In the wake of the pandemic, mental health has been receiving much attention…and money. According to research firm CB Insights, mental health startups took in a record $1.5 billion in venture capital funding last year. Why the big demand? It’s because mental health issues like anxiety and depression affect as many as 46 percent of people between the ages of 18 and 29 years old, according to a July study from the Centers for Disease Control. For this reason, many people are — finally — becoming more open about their problems. Even as its stigma subsides, mental health remains a cause of concern that is driving many employers to offer benefits that can help.
One possible option for businesses to consider: Woebot.
Woebot is a chatbot. But not like the typical chatbot used by a customer service department. It’s designed to build a bond with users by first inviting people to have a conversation and then (hopefully) drawing out a person’s issues so that they can be more quickly diagnosed and treated. Its technology is so promising that the company recently closed on $90 million in its second round of financing from a group of well-known venture capital firms.
“We’re at a moment when mental health issues are front and center in a global conversation, and there’s incredible momentum to apply cutting-edge approaches to help solve real human problems,” Woebot Health Chief Executive Officer Michael Evers said in a press release.
The company’s flagship chatbot leverages artificial intelligence and natural language processing to learn from millions of conversations it conducts annually so that it can “provide therapeutic encounters that are psychologically related, responsive to a person’s dynamic state of health, and targeted using tools from cognitive, behavioral and interpersonal disciplines.”
According to the company, which was founded in 2017, a significant large-scale study that it published earlier this year proved that digital chat technologies can “establish a therapeutic bond” and supported the idea “that AI and natural language processing technologies have the power to help solve fundamental industry problems related to scalability and access and play a pivotal role in the transformation of mental health care delivery.”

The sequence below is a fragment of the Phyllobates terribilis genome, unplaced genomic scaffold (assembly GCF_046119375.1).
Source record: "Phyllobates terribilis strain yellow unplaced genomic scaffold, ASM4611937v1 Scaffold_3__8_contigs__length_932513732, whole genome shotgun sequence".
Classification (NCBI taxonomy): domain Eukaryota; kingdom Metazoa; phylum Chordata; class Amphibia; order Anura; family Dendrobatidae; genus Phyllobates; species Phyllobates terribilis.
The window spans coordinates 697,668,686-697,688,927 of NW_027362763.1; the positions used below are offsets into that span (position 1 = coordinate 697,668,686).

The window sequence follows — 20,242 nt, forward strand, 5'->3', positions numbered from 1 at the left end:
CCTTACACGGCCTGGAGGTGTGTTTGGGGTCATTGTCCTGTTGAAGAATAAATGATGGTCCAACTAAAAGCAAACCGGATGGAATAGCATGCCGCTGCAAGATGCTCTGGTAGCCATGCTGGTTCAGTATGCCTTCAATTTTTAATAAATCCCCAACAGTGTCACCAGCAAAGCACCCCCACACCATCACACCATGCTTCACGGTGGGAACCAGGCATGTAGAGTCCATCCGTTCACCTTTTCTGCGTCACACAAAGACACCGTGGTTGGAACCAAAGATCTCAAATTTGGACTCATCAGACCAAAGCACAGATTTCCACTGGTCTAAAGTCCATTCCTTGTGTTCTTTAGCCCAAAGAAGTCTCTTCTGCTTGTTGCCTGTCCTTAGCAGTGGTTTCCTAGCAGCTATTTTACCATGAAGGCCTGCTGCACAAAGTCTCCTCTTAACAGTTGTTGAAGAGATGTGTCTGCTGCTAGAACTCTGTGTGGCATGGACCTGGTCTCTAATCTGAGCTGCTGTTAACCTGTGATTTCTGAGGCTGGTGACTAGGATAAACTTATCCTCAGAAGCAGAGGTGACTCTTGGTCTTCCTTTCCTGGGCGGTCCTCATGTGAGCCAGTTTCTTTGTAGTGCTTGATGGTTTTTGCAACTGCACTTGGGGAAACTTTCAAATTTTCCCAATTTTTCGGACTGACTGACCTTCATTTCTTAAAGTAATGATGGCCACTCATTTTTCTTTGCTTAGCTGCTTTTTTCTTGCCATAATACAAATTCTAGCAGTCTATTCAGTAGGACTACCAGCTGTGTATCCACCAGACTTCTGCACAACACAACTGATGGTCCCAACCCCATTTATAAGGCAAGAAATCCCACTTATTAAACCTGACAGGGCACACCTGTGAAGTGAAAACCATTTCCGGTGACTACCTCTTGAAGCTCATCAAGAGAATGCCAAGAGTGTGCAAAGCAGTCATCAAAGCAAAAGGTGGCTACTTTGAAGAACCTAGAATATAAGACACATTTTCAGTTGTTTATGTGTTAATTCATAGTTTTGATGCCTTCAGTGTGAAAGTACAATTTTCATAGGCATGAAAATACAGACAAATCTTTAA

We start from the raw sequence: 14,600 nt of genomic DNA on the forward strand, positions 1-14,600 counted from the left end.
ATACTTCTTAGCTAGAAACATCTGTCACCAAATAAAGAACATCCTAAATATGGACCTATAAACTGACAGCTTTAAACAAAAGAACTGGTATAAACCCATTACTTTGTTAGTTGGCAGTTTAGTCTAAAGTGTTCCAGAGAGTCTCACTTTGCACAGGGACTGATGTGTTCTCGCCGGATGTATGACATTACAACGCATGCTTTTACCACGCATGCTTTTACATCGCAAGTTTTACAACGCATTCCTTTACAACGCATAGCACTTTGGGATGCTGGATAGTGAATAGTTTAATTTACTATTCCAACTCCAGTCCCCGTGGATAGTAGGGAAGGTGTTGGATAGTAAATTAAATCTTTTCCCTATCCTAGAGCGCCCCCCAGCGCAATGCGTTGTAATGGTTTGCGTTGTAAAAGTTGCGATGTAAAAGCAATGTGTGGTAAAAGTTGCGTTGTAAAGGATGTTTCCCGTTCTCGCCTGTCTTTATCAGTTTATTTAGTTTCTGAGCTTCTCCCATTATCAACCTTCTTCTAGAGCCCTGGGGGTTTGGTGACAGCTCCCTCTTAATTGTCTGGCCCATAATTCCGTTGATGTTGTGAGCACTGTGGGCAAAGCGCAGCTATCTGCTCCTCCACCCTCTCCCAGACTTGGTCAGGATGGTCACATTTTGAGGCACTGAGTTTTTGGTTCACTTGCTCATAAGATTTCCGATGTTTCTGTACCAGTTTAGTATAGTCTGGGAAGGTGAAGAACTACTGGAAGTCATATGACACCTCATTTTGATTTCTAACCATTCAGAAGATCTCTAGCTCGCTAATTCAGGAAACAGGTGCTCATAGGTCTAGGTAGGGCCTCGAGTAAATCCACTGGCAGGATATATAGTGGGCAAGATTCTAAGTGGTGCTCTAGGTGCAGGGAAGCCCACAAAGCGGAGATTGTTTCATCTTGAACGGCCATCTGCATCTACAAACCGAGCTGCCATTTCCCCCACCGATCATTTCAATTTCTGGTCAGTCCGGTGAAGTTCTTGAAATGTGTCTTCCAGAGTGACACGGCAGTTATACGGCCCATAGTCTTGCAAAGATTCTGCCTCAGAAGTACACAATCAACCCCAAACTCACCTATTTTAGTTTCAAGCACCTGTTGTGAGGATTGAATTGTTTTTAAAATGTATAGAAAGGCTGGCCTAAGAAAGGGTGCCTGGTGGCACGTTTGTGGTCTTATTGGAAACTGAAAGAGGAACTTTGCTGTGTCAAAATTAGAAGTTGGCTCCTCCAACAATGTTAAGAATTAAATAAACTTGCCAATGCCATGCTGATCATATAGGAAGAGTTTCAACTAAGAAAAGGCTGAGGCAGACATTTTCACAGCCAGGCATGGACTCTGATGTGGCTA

Woebot, along with its research partners at Stanford University, is working on various products that separately address adult, adolescent and maternal mental health as well as substance abuse. Its maternal mental health product, which is targeted to women with postpartum depression, received a Breakthrough Device Designation from the FDA, a program designed by the agency to enable faster access to technologies through quicker development, assessment and review.
Other services like Wysa, AbleToand Talkspace provide online therapy help, mostly by connecting users to counselors. Platforms like Feel (which offers sensors tied to mobile devices that can pick up on anxiety and stress), Tess (a mental health coaching chatbot) and Sonde (which uses voice technology to pick up on a person’s risk of health conditions, including asthma, COPD, COVID-19, depression and anxiety) are also growing in popularity. None of these technologies, including Woebot, are a replacement for trained mental health professionals. But they can certainly play a big part in identifying and helping to address these issues.
If you’re running a small business, you have to be very aware of the growing — and now more visible — rise in the mental health issues your employees may be experiencing. And you have to provide them with help if you want to be competitive. Ask your health benefits provider about the services they offer.
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